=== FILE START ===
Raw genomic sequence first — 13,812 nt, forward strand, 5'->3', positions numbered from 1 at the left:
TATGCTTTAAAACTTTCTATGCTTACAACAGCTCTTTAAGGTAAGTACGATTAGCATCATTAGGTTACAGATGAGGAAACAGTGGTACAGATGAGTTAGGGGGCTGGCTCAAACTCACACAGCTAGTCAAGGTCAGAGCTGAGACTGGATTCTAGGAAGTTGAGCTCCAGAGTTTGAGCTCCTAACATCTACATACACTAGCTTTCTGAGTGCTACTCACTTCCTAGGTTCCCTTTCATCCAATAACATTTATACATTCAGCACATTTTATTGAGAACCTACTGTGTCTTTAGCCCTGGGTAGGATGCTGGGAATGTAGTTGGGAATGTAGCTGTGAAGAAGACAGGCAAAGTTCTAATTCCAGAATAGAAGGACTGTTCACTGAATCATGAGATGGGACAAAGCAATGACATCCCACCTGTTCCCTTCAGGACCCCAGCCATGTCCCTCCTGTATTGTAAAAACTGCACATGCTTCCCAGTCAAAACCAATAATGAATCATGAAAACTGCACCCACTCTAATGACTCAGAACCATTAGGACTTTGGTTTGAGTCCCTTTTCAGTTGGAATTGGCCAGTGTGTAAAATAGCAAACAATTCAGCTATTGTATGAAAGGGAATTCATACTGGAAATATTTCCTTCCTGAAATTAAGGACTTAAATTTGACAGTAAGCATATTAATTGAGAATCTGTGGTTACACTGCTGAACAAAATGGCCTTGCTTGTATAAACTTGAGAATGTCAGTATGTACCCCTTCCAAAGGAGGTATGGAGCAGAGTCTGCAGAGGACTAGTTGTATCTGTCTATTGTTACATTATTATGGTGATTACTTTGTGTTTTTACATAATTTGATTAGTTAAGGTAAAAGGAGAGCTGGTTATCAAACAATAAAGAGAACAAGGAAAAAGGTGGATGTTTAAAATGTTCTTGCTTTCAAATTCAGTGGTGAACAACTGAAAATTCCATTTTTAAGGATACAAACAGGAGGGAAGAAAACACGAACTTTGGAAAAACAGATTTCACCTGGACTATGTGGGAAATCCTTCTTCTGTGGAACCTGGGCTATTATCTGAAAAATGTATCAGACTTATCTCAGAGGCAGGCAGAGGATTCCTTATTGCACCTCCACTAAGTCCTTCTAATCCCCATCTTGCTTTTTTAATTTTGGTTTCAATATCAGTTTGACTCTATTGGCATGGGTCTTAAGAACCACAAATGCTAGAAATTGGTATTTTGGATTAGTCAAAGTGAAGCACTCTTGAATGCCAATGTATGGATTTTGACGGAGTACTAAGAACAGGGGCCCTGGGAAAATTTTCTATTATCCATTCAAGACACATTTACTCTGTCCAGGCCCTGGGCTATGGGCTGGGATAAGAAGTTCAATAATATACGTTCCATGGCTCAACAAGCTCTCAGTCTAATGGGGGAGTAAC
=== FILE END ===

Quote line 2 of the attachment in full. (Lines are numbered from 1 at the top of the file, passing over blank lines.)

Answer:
TATGCTTTAAAACTTTCTATGCTTACAACAGCTCTTTAAGGTAAGTACGATTAGCATCATTAGGTTACAGATGAGGAAACAGTGGTACAGATGAGTTAGGGGGCTGGCTCAAACTCACACAGCTAGTCAAGGTCAGAGCTGAGACTGGATTCTAGGAAGTTGAGCTCCAGAGTTTGAGCTCCTAACATCTACATACACTAGCTTTCTGAGTGCTACTCACTTCCTAGGTTCCCTTTCATCCAATAACATTTATACATTCAGCACATTTTATTGAGAACCTACTGTGTCTTTAGCCCTGGGTAGGATGCTGGGAATGTAGTTGGGAATGTAGCTGTGAAGAAGACAGGCAAAGTTCTAATTCCAGAATAGAAGGACTGTTCACTGAATCATGAGATGGGACAAAGCAATGACATCCCACCTGTTCCCTTCAGGACCCCAGCCATGTCCCTCCTGTATTGTAAAAACTGCACATGCTTCCCAGTCAAAACCAATAATGAATCATGAAAACTGCACCCACTCTAATGACTCAGAACCATTAGGACTTTGGTTTGAGTCCCTTTTCAGTTGGAATTGGCCAGTGTGTAAAATAGCAAACAATTCAGCTATTGTATGAAAGGGAATTCATACTGGAAATATTTCCTTCCTGAAATTAAGGACTTAAATTTGACAGTAAGCATATTAATTGAGAATCTGTGGTTACACTGCTGAACAAAATGGCCTTGCTTGTATAAACTTGAGAATGTCAGTATGTACCCCTTCCAAAGGAGGTATGGAGCAGAGTCTGCAGAGGACTAGTTGTATCTGTCTATTGTTACATTATTATGGTGATTACTTTGTGTTTTTACATAATTTGATTAGTTAAGGTAAAAGGAGAGCTGGTTATCAAACAATAAAGAGAACAAGGAAAAAGGTGGATGTTTAAAATGTTCTTGCTTTCAAATTCAGTGGTGAACAACTGAAAATTCCATTTTTAAGGATACAAACAGGAGGGAAGAAAACACGAACTTTGGAAAAACAGATTTCACCTGGACTATGTGGGAAATCCTTCTTCTGTGGAACCTGGGCTATTATCTGAAAAATGTATCAGACTTATCTCAGAGGCAGGCAGAGGATTCCTTATTGCACCTCCACTAAGTCCTTCTAATCCCCATCTTGCTTTTTTAATTTTGGTTTCAATATCAGTTTGACTCTATTGGCATGGGTCTTAAGAACCACAAATGCTAGAAATTGGTATTTTGGATTAGTCAAAGTGAAGCACTCTTGAATGCCAATGTATGGATTTTGACGGAGTACTAAGAACAGGGGCCCTGGGAAAATTTTCTATTATCCATTCAAGACACATTTACTCTGTCCAGGCCCTGGGCTATGGGCTGGGATAAGAAGTTCAATAATATACGTTCCATGGCTCAACAAGCTCTCAGTCTAATGGGGGAGTAAC